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RAISED $ - OUR GOAL $500,000

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Grey-headed Flying-fox (Pteropus poliocephalus)

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OUR CONSERVATION STATUS
  • National: Vulnerable
  • State: Vulnerable (NSW), Rare (SA), Threatened (VIC)
HOW MANY OF US ARE THERE?

< 700,000 individuals

WHERE DO WE LIVE?

The Grey-headed Flying-fox is a megabat native to Australia and is endemic to the south-eastern forested areas of Australia, with a range that extends from central Queensland to Melbourne in Victoria. 

DID YOU KNOW?

The Grey-headed Flying-fox is one of the largest bats in the world with a weight of up to 1 kg and a head-body length of up to 29 cm. This flying fox has a dark-grey body with a light-grey head and a reddish-brown neck collar of fur. It is unique among bats of the genus Pteropus in that fur on the legs extends all the way to the ankle.

OUR HABITAT

The Grey-headed Flying-fox is a canopy-feeding frugivore and nectarivore, utilising rainforests, open forests, woodlands, Melaleuca swamps and Banksia woodlands. Nectar and pollen from the flowers of eucalypts, melaleucas and banksias are the primary food for the species but in some areas it also utilises a wide range of rainforest fruits. Movements of Grey-headed Flying-foxes are influenced by the availability of food.

The Grey-headed Flying-fox is important to the health and maintenance of many ecosystems in eastern Australia. The species performs pollination and seed dispersal for a wide range of native trees. It contributes directly to the reproduction, regeneration and the evolutionary processes of forest ecosystems.

FAMILY LIFE

Matings are generally between March and May, females have control over the copulation process, and males may have to keep mating with the same females. Females usually give birth to one young each year. Gestation lasts around 27 weeks, and males and females segregate in October when females usually give birth.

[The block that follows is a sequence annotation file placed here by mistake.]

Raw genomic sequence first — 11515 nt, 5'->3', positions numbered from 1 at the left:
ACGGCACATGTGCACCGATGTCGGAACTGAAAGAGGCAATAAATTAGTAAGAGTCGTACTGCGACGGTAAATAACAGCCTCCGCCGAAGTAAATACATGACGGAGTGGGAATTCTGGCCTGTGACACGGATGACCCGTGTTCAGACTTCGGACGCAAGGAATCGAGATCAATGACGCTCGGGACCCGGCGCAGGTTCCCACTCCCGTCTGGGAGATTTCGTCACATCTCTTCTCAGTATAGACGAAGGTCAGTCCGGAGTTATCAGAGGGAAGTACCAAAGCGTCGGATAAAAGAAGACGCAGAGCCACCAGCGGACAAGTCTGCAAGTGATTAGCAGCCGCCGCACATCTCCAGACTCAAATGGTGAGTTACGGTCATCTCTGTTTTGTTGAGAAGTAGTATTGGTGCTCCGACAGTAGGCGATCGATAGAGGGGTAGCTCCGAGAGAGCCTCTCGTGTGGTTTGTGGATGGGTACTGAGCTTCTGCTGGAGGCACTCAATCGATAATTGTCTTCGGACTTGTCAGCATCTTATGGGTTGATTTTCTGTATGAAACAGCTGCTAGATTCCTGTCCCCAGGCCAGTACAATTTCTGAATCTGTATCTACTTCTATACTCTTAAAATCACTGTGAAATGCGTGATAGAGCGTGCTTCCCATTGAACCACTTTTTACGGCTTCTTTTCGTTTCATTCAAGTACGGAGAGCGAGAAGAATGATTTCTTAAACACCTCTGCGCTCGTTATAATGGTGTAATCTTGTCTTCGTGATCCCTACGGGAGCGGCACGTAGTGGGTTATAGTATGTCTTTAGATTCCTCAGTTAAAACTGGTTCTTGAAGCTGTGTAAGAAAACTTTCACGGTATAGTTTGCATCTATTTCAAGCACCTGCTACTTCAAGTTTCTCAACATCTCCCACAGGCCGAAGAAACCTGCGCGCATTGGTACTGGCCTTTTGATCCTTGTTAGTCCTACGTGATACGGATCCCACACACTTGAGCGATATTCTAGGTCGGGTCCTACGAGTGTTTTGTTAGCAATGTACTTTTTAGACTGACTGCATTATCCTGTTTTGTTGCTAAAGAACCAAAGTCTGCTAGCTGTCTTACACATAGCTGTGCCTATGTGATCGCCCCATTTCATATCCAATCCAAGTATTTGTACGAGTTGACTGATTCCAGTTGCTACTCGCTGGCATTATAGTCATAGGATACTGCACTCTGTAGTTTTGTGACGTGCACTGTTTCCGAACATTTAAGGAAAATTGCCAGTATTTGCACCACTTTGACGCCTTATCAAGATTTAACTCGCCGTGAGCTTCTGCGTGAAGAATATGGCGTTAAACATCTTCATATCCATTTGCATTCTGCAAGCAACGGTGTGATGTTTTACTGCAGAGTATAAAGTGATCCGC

Newborns rely on their mothers for warmth and for their first three to five weeks, young cling to their mothers when they go foraging. After this, the young remain in the roosts. By January, the young are capable of sustained flight, and by February, March or April are fully weaned.

THREATS TO OUR SURVIVAL
  • Habitat loss and fragmentation including loss of foraging and roosting habitat
  • Pollutants, electrocution and pathogens
  • Climate Change - potential for an increase in heat-related deaths

Grey-headed Flying-foxes love & need:

Eucalyptus

Eucalypts, evolved to cope with Australia’s climate, have adapted to survive though drought and bushfire. Most eucalypts can regenerate from seed after fire. Many eucalypts have woody capsules that protect the seeds during fire, but which open after fire, releasing their seeds. READ MORE

Angophora Moraceae (ficus)

Ficus is a genus of about 850 species of woody trees, shrubs, vines, epiphytes and hemiepiphytes. The fruit of most species are edible though they are usually of only local economic importance or eaten as bush food. They are extremely important food resources for wildlife and of considerable cultural importance throughout the tropics, both as objects of worship and for their many practical uses. READ MORE

Syzygium

There are 52 species of Syzygium found in Australia and are generally known as lillipillies or brush cherries. Most species are evergreen trees and shrubs. Several species are grown as ornamental plants for their attractive glossy foliage, and a few produce edible fruit that are eaten fresh or used in jams and jellies. READ MORE